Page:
↓ Skip to main content

Characterisation of norovirus contamination in an Irish shellfishery using real-time RT-qPCR and sequencing analysis

Overview of attention for article published in International Journal of Food Microbiology, November 2012
Altmetric Badge

Mentioned by

twitter
1 tweeter

Citations

dimensions_citation
18 Dimensions

Readers on

mendeley
37 Mendeley
You are seeing a free-to-access but limited selection of the activity Altmetric has collected about this research output. Click here to find out more.
Title
Characterisation of norovirus contamination in an Irish shellfishery using real-time RT-qPCR and sequencing analysis
Published in
International Journal of Food Microbiology, November 2012
DOI 10.1016/j.ijfoodmicro.2012.10.001
Pubmed ID
Authors

Paulina Rajko-Nenow, Sinéad Keaveney, John Flannery, Vincent O'Flaherty, William Doré

Abstract

Norovirus (NoV) is the single most important agent of foodborne viral gastroenteritis worldwide. Bivalve shellfish, such as oysters, grown in areas contaminated with human faecal waste may become contaminated with human pathogens including NoV. A study was undertaken to investigate NoV contamination in oysters (Crassostrea gigas) from a shellfishery over a 24month period from October 2007 to September 2009. Oyster samples were collected monthly from a commercial shellfish harvest area classified as category B under EU regulations, but that had had been closed for commercial harvesting due to its previous association with NoV outbreaks. Real-time reverse transcription quantitative PCR (RT-qPCR) was used to determine the concentration of human NoV genogroups I and II (GI and GII) in monthly samples. Total NoV (GI and GII) concentrations in NoV positive oysters ranged from 97 to 20,080genome copiesg(-1) of digestive tissue and displayed a strong seasonal trend with greater concentrations occurring during the winter months. While NoV GII concentrations detected in oysters during both years were similar, NoV GI concentrations were significantly greater in oysters during the winter of 2008/09 than during the winter of 2007/08. To examine the NoV genotypes present in oyster samples, sequence analysis of nested RT-PCR products was undertaken. Although NoV GII.4 is responsible for the vast majority of reports of outbreaks in the community, multiple NoV genotypes were identified in oysters during this study: GI.4, GI.3, GI.2, GII.4, GII.b, GII.2, GII.12, and GII.e. NoV GI.4 was the most frequently detected genotype throughout the study period and was detected in 88.9% of positive samples, this was followed by GII.4 (43.7%) and GII.b (37.5%). This data demonstrates the diversity of NoV genotypes that can be present in sewage contaminated shellfish and that a disproportionate number of non-NoV GII.4 genotypes can be found in environmental samples compared to the number of recorded human infections associated with non-NoV GII.4 genotypes.

Twitter Demographics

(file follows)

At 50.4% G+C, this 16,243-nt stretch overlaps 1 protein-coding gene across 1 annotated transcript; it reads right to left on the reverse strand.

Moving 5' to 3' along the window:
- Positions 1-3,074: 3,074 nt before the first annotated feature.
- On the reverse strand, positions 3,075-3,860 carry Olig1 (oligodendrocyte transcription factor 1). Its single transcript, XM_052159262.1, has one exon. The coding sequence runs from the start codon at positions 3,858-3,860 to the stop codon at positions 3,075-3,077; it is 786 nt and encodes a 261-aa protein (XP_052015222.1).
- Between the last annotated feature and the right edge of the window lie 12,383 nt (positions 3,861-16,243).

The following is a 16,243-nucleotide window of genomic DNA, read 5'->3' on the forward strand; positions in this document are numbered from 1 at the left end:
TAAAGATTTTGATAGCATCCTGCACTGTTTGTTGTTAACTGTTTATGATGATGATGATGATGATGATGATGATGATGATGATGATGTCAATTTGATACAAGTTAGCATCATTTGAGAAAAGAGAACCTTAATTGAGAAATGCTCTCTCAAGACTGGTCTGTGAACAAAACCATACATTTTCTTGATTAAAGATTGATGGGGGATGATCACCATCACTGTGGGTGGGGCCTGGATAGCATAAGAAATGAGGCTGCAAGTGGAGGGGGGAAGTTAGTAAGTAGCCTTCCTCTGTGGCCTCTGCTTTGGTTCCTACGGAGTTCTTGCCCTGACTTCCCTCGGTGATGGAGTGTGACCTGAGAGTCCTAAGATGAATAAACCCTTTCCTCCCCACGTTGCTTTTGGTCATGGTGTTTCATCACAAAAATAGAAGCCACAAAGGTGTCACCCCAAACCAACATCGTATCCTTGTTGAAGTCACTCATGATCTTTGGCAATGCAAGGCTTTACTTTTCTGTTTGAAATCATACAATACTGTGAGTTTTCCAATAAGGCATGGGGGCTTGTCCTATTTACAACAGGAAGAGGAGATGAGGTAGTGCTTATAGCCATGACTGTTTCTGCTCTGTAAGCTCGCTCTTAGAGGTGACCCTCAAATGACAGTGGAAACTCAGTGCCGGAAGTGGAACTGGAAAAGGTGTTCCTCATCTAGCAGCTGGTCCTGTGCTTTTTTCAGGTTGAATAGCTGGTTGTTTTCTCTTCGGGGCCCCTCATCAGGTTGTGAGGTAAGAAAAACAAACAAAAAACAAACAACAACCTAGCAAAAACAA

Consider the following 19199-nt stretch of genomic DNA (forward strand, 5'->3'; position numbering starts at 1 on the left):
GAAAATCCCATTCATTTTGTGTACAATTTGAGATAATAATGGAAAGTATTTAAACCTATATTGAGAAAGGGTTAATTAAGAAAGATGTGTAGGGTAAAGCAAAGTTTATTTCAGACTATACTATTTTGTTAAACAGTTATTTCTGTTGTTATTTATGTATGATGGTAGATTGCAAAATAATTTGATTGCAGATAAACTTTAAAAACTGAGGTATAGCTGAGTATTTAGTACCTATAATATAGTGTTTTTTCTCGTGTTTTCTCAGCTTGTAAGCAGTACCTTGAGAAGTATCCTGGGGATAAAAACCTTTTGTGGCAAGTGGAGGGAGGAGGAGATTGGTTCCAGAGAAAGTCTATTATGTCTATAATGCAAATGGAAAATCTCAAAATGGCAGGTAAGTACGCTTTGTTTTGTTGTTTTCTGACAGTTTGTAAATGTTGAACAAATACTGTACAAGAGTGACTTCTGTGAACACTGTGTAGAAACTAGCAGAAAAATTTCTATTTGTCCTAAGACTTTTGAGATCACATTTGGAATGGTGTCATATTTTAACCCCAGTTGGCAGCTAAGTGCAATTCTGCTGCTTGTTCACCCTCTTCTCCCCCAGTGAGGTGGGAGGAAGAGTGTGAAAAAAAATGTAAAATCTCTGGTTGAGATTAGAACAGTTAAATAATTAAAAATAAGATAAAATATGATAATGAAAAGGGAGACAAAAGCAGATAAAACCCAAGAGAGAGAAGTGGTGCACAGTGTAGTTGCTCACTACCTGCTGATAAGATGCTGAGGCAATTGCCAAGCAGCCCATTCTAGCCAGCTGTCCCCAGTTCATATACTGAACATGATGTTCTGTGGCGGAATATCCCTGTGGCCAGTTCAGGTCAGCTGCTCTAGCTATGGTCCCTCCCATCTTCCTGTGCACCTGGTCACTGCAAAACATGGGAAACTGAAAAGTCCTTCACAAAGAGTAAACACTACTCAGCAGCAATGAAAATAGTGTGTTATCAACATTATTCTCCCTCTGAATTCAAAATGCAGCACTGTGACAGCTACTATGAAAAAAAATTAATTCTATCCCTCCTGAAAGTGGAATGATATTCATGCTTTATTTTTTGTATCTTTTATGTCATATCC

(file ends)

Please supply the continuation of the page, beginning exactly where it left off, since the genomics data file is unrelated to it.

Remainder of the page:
The data shown below were collected from the profile of 1 tweeter who shared this research output. Click here to find out more about how the information was compiled.

Mendeley readers

The data shown below were compiled from readership statistics for 37 Mendeley readers of this research output. Click here to see the associated Mendeley record.

Geographical breakdown

Country Count As %
India 2 5%
United Kingdom 1 3%
Ireland 1 3%
Unknown 33 89%

Demographic breakdown

Readers by professional status Count As %
Student > Ph. D. Student 9 24%
Researcher 9 24%
Student > Master 6 16%
Lecturer 3 8%
Student > Doctoral Student 2 5%
Other 7 19%
Unknown 1 3%
Readers by discipline Count As %
Agricultural and Biological Sciences 13 35%
Engineering 7 19%
Environmental Science 4 11%
Biochemistry, Genetics and Molecular Biology 2 5%
Unspecified 1 3%
Other 3 8%
Unknown 7 19%

Attention Score in Context

This research output has an Altmetric Attention Score of 1. This is our high-level measure of the quality and quantity of online attention that it has received. This Attention Score, as well as the ranking and number of research outputs shown below, was calculated when the research output was last mentioned on 16 October 2012.
All research outputs
#10,841,561
of 12,230,159 outputs
Outputs from International Journal of Food Microbiology
#1,962
of 2,394 outputs
Outputs of similar age
#106,829
of 126,368 outputs
Outputs of similar age from International Journal of Food Microbiology
#9
of 45 outputs
Altmetric has tracked 12,230,159 research outputs across all sources so far. This one is in the 1st percentile – i.e., 1% of other outputs scored the same or lower than it.
So far Altmetric has tracked 2,394 research outputs from this source. They receive a mean Attention Score of 3.8. This one is in the 1st percentile – i.e., 1% of its peers scored the same or lower than it.
Older research outputs will score higher simply because they've had more time to accumulate mentions. To account for age we can compare this Altmetric Attention Score to the 126,368 tracked outputs that were published within six weeks on either side of this one in any source. This one is in the 1st percentile – i.e., 1% of its contemporaries scored the same or lower than it.
We're also able to compare this research output to 45 others from the same source and published within six weeks on either side of this one. This one is in the 1st percentile – i.e., 1% of its contemporaries scored the same or lower than it.